Ina Garten's Unique Ratio For Perfect Pasta Salad

A basic pasta salad really doesn't ask for much: All you need is some cooked pasta, a few tablespoons of dressing, your choice of cheese, and just about any veggies that you can get your hands on. But why settle for mediocre pasta salads when Ina Garten has one simple tip to take them to the next level?

Garten is a master at elevating easy everyday meals with clever tricks, and her tomato feta pasta salad is the perfect example of this. Where most recipes go pretty heavy on the pasta and call for at least a pound or so of the star ingredient, The Barefoot Contessa does things a little differently: She reduces the amount of pasta and ups the ratio of other ingredients. The recipe cuts the fusilli in half and uses twice the amount of both feta and ripe tomatoes instead (via Food Network). She then adds more veggies in the form of sun-dried tomatoes and black olives. 

While this particular ratio seems specific to the tomato feta recipe, the key here is to strike a balance between the starch, cheese, and veggies rather than throw them in as afterthoughts — a tip that can be applied to any salad of this kind. Take, for instance, Garten's own summer garden pasta: Even though it calls for a pound of dried angel hair noodles, it uses four whole pints of cherry tomatoes and 18 basil leaves to balance everything (via Barefoot Contessa).

The Barefoot Constesa's advice for great pasta salad

Ina Garten has many pro tips to make simple ingredients shine, and when it comes to pasta salads, her advice is to not let the pasta overshadow the other elements of the salad. When in doubt, however, you can always go by the ratio of 1-2-3-4. It's not a Garten technique, but it's useful — use 1 cup of a hearty ingredient (pasta, cheese, proteins, grains, and the like), 2 tablespoons of a crunchy topping (think pine nuts, sunflower seeds, pecans, or toasted walnuts), three types of vegetables or fruits (yes, summer fruits do belong in pasta salads), and 4 cups of leafy greens.

One thing to keep in mind when choosing your fruits and veggies is to select those with different flavors and textures. This is what will elevate the salad. Even Garten's tomato feta pasta salad calls for two kinds of tomatoes: fresh, bursting ripe ones and chewy sun-dried options for a rich contrast.

The Barefoot Contessa also finds that most pasta salads are bland and boring because they aren't seasoned properly. Grains and starches like pasta soak up liquids much better while they are still warm, which is why you should dress them early on for maximum flavor. You can still enjoy eating the salad when it's cold, but it's best to dress it in advance while the pasta still has some heat.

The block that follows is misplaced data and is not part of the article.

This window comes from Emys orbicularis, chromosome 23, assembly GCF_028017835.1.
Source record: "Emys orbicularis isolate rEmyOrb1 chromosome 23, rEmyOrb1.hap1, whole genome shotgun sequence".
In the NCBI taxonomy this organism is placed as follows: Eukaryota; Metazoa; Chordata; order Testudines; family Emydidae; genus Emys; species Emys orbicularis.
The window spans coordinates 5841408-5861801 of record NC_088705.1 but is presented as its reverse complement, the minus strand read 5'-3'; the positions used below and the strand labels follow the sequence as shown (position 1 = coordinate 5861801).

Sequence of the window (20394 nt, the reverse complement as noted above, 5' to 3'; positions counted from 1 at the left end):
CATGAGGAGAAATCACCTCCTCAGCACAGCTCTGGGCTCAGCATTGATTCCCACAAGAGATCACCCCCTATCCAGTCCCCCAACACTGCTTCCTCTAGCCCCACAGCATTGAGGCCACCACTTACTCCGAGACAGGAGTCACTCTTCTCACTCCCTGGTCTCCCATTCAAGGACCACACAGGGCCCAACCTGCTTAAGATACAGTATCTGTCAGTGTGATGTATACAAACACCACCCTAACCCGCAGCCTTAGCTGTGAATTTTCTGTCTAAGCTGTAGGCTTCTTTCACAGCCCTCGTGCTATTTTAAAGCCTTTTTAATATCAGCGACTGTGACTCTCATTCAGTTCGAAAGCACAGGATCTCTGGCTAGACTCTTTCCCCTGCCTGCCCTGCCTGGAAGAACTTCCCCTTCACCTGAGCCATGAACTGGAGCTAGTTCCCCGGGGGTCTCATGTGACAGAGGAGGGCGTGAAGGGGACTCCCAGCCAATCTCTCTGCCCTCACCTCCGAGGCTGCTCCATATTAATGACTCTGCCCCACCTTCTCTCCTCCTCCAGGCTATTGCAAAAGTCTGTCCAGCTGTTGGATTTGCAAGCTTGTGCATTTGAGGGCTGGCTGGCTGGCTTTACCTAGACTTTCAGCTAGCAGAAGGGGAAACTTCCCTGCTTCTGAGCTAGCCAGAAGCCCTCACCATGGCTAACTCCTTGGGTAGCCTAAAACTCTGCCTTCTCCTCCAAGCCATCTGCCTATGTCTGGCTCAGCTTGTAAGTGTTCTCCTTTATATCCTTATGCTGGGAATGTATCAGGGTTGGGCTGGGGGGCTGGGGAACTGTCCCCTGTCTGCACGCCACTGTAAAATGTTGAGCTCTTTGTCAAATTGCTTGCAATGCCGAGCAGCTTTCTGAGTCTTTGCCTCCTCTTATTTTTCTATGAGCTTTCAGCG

Upgrade your pasta salad with these tips

Ratios aside, there are several other factors that can differentiate a standard pasta salad from a truly great one. For one, the shape of your pasta can make all the difference. Short pasta such as orecchiette, fusilli, or elbow shapes work much better in salads than long noodles, which often get tangled when they cool. This is why it's also best to steer clear of stuffed pasta — they aren't ideal for cold preparations.

Next, choose your dressing wisely. Pasta is meant to be sauced, so those light summery vinaigrettes may leave much to be desired. Plus, acids don't pair well with pasta and can leave a sharp and metallic aftertaste. Ditch the vinegar for oil-forward options — think pesto, for example. You'll want to be more generous with the seasoning of the dressing as well because cold salads have a knack for being a touch bland.

Pasta salads also dry out as they cool in the refrigerator, so it's worth adding ingredients such as giardiniera or olives to bring a burst of juiciness to each bite. Although pasta salad is generally eaten straight out of the refrigerator, consider eating it at room temperature for better texture. You could even moisten it with another round of dressing right before you dig into it to jazz things up.